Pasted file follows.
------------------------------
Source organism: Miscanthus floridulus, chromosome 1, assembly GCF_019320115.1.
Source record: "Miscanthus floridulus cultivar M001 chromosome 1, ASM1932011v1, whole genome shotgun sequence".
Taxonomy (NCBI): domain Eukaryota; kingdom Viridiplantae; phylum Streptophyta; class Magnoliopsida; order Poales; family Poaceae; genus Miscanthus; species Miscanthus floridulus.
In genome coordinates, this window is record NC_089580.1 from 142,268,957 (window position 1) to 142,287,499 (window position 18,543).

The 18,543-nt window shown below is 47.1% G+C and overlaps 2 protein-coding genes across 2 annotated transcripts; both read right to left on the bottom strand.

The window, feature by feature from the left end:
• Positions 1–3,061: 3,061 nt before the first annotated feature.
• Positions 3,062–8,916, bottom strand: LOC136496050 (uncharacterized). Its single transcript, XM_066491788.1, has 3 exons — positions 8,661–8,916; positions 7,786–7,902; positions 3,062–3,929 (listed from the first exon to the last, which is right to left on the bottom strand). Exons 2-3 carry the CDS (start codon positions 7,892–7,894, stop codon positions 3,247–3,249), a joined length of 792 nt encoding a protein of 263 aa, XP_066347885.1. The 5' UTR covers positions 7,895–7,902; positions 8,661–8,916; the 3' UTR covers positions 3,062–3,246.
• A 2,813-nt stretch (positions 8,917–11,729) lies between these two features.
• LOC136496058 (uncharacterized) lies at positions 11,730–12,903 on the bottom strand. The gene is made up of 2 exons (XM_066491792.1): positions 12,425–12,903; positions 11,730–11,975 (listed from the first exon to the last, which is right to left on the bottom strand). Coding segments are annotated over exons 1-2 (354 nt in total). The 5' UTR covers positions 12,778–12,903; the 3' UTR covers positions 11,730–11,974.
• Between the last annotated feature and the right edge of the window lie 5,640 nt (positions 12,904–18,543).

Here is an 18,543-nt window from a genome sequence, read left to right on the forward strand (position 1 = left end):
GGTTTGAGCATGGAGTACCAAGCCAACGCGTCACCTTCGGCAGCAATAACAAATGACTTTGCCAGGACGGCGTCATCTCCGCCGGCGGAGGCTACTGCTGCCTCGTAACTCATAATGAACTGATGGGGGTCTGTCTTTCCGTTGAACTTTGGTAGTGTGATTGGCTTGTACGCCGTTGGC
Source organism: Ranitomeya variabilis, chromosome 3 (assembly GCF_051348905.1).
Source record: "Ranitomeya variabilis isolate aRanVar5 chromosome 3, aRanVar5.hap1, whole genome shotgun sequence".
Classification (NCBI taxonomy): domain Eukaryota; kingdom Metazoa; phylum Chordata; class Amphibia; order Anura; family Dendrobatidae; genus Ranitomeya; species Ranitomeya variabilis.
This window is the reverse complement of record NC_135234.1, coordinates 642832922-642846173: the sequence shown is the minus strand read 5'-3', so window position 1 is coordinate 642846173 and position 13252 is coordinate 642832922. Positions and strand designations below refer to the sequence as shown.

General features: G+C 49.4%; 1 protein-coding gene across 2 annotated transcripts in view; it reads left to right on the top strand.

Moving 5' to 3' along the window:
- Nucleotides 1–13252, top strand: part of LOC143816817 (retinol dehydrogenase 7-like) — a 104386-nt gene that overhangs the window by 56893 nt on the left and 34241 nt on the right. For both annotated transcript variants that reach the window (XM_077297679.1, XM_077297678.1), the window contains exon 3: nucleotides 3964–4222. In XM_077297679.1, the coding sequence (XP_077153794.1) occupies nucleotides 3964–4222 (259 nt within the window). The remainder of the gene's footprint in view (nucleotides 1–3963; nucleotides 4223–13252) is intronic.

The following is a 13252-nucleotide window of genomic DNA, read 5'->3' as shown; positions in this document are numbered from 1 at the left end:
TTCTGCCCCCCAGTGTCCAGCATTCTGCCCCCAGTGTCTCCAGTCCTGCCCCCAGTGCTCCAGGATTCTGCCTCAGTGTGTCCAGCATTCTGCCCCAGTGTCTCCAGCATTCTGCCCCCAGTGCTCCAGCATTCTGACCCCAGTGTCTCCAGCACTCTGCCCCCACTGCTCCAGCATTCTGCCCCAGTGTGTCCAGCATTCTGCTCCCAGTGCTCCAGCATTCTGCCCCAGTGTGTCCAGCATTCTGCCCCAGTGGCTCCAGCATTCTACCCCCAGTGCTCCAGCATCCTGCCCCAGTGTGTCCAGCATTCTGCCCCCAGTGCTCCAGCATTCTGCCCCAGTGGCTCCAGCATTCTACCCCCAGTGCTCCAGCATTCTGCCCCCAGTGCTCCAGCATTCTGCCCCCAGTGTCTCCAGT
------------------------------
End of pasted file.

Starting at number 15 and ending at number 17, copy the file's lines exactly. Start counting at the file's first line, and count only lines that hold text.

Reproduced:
Source record: "Ranitomeya variabilis isolate aRanVar5 chromosome 3, aRanVar5.hap1, whole genome shotgun sequence".
Classification (NCBI taxonomy): domain Eukaryota; kingdom Metazoa; phylum Chordata; class Amphibia; order Anura; family Dendrobatidae; genus Ranitomeya; species Ranitomeya variabilis.
This window is the reverse complement of record NC_135234.1, coordinates 642832922-642846173: the sequence shown is the minus strand read 5'-3', so window position 1 is coordinate 642846173 and position 13252 is coordinate 642832922. Positions and strand designations below refer to the sequence as shown.